Rich Men North of Richmond, negatively portraying obese prole women on welfare, is a way to moralize a negative reaction to people’s psychical appearance. It is more socially acceptable to talk about the poor as moochers than implying that some people are inherently undesirable, or to say you hate being around poor people. This is because people can’t help their genetics, though obviously unhealthy lifestyles are a byproduct of poverty. Even though welfare for the rich is far more egregious, complaining about welfare use is often a dog whistle for dysgenics, or perhaps responding to a subconscious reaction while lacking the proper dialectic. Leftists are right in that Republicans use welfarism as a scapegoat and distraction from harm caused by economic elites, to get middle class Whites serving the oligarchy.
Source: @KyleKulinski Twitter
It has actually gotten stricter to receive welfare since Clinton’s neoliberal reforms. For instance, food stamps are something measly, like $250 per month, and were recently scraped by the last budget deal. Granting bureaucratic make-work jobs to favored demographic constituencies is far more parasitic than welfare, which is why I am sympathetic to scraping means testing burecracy in favor of UBI. Even the dysgenic aspect of welfare is exaggerated by the Right, as fertility for the native born underclass, across racial lines, is now close to, or slightly below replacement level. By far, most of the growth of the underclass is from foreign migration. I would prefer honest discussion about hereditarianism, tweaking policy to be less dysgenic, permitting freedom of association, and looking at demographics and resource allocation in a more practical manner, than hearing conservatives rant about welfarism on moral terms. There is no need to either morally fetishize the poor as the salt of the earth, nor to vilify them as lazy.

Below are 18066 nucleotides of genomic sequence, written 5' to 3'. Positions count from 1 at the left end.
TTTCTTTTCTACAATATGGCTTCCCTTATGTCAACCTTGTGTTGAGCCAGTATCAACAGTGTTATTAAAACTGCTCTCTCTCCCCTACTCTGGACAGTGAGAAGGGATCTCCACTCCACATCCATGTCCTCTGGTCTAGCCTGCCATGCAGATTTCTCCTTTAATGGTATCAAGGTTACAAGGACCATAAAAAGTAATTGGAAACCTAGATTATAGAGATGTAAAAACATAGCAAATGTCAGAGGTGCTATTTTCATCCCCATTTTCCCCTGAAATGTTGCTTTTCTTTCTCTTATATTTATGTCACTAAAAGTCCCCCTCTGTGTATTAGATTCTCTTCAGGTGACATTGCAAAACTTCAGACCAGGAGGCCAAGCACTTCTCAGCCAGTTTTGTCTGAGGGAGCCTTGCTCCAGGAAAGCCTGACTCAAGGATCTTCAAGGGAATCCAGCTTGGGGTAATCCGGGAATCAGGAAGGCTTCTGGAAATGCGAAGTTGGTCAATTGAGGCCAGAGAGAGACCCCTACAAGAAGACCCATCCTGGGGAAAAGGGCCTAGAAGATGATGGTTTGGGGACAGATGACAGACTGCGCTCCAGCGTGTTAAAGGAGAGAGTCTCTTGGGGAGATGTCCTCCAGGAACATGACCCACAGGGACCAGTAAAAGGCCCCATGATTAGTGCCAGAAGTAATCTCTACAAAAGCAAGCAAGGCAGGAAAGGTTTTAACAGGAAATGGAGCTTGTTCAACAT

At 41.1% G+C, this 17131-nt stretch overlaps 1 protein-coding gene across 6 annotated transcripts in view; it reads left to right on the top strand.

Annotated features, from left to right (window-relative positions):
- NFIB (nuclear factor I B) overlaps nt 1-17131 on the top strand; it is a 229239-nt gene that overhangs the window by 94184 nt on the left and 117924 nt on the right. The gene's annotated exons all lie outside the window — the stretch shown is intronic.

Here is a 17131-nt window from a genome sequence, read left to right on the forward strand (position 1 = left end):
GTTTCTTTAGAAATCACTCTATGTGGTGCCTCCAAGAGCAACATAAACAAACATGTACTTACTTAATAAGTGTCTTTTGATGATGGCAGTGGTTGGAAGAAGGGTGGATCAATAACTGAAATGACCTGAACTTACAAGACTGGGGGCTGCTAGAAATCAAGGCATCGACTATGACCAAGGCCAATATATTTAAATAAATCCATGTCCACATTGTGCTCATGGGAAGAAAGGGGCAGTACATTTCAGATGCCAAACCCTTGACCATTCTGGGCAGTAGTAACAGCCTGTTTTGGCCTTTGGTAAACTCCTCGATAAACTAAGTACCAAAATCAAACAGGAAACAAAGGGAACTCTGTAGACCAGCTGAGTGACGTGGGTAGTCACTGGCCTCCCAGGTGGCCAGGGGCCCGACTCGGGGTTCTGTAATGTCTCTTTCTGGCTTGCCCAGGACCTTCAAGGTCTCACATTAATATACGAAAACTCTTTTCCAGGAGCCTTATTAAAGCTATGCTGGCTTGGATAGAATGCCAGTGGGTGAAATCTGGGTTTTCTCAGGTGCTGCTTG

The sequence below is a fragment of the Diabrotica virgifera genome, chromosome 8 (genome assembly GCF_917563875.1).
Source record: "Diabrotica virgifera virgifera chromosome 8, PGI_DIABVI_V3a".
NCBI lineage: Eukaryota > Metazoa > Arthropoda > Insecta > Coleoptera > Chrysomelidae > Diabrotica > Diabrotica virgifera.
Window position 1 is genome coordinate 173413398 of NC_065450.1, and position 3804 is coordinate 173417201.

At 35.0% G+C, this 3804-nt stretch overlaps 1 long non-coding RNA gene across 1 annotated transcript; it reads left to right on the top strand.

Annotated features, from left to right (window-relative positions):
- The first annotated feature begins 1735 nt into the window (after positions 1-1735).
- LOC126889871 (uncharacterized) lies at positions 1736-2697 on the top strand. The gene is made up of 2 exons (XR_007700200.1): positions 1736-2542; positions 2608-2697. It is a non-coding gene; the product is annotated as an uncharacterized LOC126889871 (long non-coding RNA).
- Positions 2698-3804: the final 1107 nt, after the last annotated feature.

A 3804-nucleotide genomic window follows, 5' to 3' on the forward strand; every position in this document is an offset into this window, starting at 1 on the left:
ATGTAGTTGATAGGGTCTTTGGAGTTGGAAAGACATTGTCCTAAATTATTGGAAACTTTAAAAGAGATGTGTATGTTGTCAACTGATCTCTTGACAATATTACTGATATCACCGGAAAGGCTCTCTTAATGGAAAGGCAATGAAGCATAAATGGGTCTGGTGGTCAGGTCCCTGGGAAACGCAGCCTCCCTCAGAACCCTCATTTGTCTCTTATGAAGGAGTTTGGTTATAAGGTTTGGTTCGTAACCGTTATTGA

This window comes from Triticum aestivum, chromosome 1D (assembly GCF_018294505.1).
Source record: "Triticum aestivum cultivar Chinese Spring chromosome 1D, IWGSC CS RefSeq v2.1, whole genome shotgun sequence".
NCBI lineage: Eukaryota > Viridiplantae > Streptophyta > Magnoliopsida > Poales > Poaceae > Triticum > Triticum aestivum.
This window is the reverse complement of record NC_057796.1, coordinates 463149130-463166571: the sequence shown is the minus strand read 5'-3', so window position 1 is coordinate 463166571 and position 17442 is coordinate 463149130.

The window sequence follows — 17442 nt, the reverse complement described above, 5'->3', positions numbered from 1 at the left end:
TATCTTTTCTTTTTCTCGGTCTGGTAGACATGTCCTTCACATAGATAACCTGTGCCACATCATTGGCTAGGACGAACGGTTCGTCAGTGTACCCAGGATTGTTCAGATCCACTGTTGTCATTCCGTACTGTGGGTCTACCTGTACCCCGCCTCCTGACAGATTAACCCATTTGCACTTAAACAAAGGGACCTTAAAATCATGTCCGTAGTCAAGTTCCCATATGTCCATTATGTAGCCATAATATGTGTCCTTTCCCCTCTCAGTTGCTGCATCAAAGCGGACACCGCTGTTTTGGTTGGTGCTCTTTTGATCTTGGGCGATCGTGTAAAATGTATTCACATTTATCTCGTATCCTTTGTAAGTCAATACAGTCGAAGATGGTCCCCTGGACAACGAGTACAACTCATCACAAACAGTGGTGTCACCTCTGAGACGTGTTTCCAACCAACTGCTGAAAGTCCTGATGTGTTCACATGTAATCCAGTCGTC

The working class, and increasingly middle class, resent being exposed to the underclass, which they find demoralizing. Not to mention that men with low economic and social status resent the caliber of women in their social class. In contrast, those with access to beautiful and high status people can virtue signal about equality, and good looking well-adjusted people are more likely to be content with the status quo, thus less likely to be dissidents. While the downwardly mobile middle class are victims of neoliberalism and class oppression by the 1%, this sense of disgust triggers a more reactionary direction (eg. right-populists who detests the poor), rather than support for egalitarianism. This can motivate people to strive but also makes people who fail much more bitter. There is a lot of White downward mobility and no existing ideology or paradigm has really adapted to that trend. However, Anthony Oliver seems solidly middle class, having a good management job at a factory. Basically this high prole demographic, that is middle class but culturally prole, is the core of MAGA.